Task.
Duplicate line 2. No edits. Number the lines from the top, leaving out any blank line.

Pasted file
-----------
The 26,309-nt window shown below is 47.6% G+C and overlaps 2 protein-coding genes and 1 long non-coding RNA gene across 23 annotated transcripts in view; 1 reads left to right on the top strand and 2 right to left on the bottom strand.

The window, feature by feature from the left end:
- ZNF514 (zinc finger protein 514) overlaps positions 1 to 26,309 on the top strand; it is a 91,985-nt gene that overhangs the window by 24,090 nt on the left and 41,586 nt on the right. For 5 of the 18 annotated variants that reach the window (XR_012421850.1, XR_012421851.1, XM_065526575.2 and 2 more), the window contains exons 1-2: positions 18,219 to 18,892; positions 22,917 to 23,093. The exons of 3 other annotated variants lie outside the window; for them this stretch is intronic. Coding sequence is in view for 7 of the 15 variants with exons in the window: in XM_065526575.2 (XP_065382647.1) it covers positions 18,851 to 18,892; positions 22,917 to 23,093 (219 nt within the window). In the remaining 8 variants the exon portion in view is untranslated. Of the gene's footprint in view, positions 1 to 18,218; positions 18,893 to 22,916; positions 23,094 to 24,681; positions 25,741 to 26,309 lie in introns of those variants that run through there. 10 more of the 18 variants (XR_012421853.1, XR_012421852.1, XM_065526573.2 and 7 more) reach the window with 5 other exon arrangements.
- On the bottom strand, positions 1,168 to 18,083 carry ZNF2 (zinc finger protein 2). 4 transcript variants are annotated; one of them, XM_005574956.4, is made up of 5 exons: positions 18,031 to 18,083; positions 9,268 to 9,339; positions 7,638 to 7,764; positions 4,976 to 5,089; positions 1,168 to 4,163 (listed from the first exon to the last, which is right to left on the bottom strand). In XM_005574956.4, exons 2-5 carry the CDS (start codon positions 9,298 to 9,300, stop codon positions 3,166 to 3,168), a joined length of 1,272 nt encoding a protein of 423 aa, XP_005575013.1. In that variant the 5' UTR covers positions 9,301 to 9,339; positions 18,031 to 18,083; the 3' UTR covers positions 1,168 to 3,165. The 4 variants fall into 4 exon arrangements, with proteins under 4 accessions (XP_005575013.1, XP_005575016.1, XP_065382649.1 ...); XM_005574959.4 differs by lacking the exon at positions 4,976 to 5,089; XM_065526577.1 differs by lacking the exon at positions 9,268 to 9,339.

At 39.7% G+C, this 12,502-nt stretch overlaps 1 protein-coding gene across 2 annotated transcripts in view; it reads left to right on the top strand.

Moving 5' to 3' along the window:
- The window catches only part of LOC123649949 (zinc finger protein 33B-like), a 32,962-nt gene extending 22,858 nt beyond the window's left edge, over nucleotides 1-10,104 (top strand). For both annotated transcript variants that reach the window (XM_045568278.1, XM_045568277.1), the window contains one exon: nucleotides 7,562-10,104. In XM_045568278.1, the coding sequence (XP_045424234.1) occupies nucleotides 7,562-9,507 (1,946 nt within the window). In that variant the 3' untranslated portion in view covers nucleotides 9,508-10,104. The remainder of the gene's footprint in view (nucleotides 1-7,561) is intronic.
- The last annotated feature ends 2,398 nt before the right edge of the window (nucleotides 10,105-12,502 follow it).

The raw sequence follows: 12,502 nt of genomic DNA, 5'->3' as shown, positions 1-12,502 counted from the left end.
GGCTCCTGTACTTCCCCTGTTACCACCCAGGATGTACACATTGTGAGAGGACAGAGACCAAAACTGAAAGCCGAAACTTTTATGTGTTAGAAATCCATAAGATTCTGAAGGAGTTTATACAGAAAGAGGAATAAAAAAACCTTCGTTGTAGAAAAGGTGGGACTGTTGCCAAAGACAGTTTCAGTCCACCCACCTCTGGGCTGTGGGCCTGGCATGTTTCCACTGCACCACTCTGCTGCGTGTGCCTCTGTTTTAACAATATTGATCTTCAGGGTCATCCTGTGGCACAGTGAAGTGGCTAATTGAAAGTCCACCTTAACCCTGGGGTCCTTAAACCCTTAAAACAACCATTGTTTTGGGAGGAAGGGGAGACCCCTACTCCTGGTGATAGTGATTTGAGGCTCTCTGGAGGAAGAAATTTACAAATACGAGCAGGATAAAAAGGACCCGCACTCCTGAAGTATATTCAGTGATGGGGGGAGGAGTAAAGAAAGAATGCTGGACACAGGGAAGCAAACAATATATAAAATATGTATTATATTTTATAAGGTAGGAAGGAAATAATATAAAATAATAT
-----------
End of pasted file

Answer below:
The window, feature by feature from the left end: